Impacts on Guidelines

GINA 2019

The Global Initiative for Asthma (GINA) is an international organization committed to improving the lives of people with asthma in every corner of the globe.

Our research has had an impact on the way asthma is diagnosed and treated as per the most recent GINA guidelines in 2019. When it comes to asthma diagnosis, there are multiple factors that could make the process difficult – primary care physicians may have insufficient resources to do so, it may be difficult to distinguish between asthma, COPD and asthma-COPD overlap (ACO), etc. Our research has therefore established multiple patient self-administered questionnaires to confirm the diagnosis of asthma1,5,6.

In terms of improving treatment outcomes, we proposed that instead of simply evaluating disease severity in patients, their level of asthma control (as defined by GINA) should be measured via the Asthma Control TestTM. This will paint a clearer picture of how they are responding to their treatment and will also help guide future treatments2. Furthermore, we also highlighted the importance of patient adherence to medication in improving treatment outcomes and suggested a method to improve said adherence4. Lastly, we evaluated the effectiveness of montelukast, a leukotriene receptor antagonist (LTRA), in controlling asthma symptoms and found it to be a viable choice for both adults and children3,7.

The full list of OPRI’s research as cited in GINA’s 2019 guidelines can be found below:

  1. Levy ML, Fletcher M, Price DB, Hausen T, Halbert RJ, Yawn BP. International Primary Care Respiratory Group (IPCRG) Guidelines: diagnosis of respiratory diseases in primary care. Prim Care Respir J 2006; 15:20-34. [PubMed] [Full Text]
  2. Thomas M, Kay S, Pike J, Williams A, Rosenzweig JR, Hillyer EV, Price D. The Asthma Control Test (ACT) as a predictor of GINA guideline-defined asthma control: analysis of a multinational cross-sectional survey. Prim Care Respir J 2009; 18:41-9. [PubMed] [Full Text]
  3. Price DB, Hernandez D, Magyar P, Fiterman J, Beeh KM, James IG, Konstantopoulos S, et al. Randomised controlled trial of montelukast plus inhaled budesonide versus double dose inhaled budesonide in adult patients with asthma. Thorax 2003;58:211-6. [PubMed] [Full Text]
  4. Price D, Robertson A, Bullen K, Rand C, Horne R, Staudinger H. Improved adherence with once-daily versus twice-daily dosing of mometasone furoate administered via a dry powder inhaler: a randomized open-label study. BMC Pulm Med 2010;10:1. [PubMed] [Full Text]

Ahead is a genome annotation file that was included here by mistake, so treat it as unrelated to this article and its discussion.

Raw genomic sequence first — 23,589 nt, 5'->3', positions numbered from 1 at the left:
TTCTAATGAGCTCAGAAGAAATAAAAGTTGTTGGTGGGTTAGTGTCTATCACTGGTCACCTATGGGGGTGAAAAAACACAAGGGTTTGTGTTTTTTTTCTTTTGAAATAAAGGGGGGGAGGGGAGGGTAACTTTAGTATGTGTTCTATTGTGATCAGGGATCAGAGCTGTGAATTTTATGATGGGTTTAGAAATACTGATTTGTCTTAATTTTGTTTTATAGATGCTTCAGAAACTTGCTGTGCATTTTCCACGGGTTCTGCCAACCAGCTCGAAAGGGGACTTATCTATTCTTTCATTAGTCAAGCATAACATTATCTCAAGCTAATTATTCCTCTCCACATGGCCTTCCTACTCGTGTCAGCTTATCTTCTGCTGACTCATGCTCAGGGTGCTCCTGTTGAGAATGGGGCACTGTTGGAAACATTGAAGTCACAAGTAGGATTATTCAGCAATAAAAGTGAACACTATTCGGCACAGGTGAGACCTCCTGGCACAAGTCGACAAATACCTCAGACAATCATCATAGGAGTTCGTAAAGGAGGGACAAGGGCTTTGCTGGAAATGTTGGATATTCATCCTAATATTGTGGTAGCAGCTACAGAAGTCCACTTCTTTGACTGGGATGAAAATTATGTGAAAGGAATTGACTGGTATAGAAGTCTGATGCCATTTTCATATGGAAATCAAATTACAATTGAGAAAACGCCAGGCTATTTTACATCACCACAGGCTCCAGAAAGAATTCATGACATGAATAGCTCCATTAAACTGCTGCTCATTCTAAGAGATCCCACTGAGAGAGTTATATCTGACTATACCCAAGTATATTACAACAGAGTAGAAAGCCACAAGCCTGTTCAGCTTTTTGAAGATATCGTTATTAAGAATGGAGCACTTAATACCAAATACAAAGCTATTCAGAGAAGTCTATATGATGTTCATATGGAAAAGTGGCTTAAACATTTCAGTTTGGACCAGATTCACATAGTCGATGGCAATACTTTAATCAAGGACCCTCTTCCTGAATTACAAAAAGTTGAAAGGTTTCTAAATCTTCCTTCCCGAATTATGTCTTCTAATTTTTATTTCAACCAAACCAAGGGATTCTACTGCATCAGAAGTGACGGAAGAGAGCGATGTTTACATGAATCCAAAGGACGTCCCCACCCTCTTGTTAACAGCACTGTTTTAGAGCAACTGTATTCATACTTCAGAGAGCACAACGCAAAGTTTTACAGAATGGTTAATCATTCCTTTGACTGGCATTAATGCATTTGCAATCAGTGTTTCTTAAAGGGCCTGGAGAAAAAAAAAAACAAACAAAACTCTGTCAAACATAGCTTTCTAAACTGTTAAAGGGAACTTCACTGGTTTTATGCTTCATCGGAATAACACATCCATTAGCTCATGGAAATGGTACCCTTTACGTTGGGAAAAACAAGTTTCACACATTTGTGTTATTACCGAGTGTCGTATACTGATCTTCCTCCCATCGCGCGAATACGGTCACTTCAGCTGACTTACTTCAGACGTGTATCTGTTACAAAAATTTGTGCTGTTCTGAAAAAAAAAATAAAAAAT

5. Price DB, Tinkelman DG, Halbert RJ, Nordyke RJ, Isonaka S, Nonikov D, Juniper EF, et al. Symptom-based questionnaire for identifying COPD in smokers. Respiration 2006;73:285-95. [PubMed] [Full Text]
  6. Tinkelman DG, Price DB, Nordyke RJ, Halbert RJ, Isonaka S, Nonikov D, Juniper EF, et al. Symptom-based questionnaire for differentiating COPD and asthma. Respiration 2006;73:296-305. [PubMed] [Full Text]
  7. Robertson CF, Price D, Henry R, Mellis C, Glasgow N, Fitzgerald D, Lee AJ, et al. Short-course montelukast for intermittent asthma in children: a randomized controlled trial. Am J Respir Crit Care Med 2007;175:323-9. [PubMed] [Full Text]

GOLD

The Global Initiative for Chronic Obstructive Lung Disease (GOLD) is an international organization aiming to improve the lives of COPD patients all over the world. The GOLD criteria are currently most commonly used to evaluate the severity of COPD in terms of expiratory airflow obstructions.

Our research has had an impact on how COPD is assessed and treated as per GOLD guidelines 2019 and 2020.

As highlighted in the 2019 guidelines, we developed a simple method known as the DOSE Index to assess the severity of COPD1. We also highlighted the risks involved in using inhaled corticosteroids (ICS) to treat COPD2. Lastly, we described the prescription pathways in severe COPD patients that ultimately lead to the prescription of triple therapy, i.e. the use of a long-acting beta agonist (LABA) bronchodilator with a long acting muscarinic antagonist (LAMA) and an inhaled corticosteroid (ICS)3.

The 2020 guidelines reiterated the importance of our research as cited in the 2019 guidelines. They also featured our work which found that the addition of a low dose of theophylline had little impact on exacerbation rates and therefore cannot be recommended as adjunctive therapy to ICS in managing symptoms of COPD5. Finally, our approach to match inhaler devices to patients to minimize handling errors and improve adherence and compliance by asking the four questions: who, what, where and how was outlined6.

The full list of OPRI’s research as cited in GOLD’s 2019 and 2020 guidelines can be found below:

2019:

  1. Jones RC, Donaldson GC, Chavannes NH, Price D, et al. Derivation and validation of a composite index of severity in chronic obstructive pulmonary disease: the DOSE Index. Am J Respir Crit Care Med 2009; 180(12): 1189-95. [PubMed] [Full Text]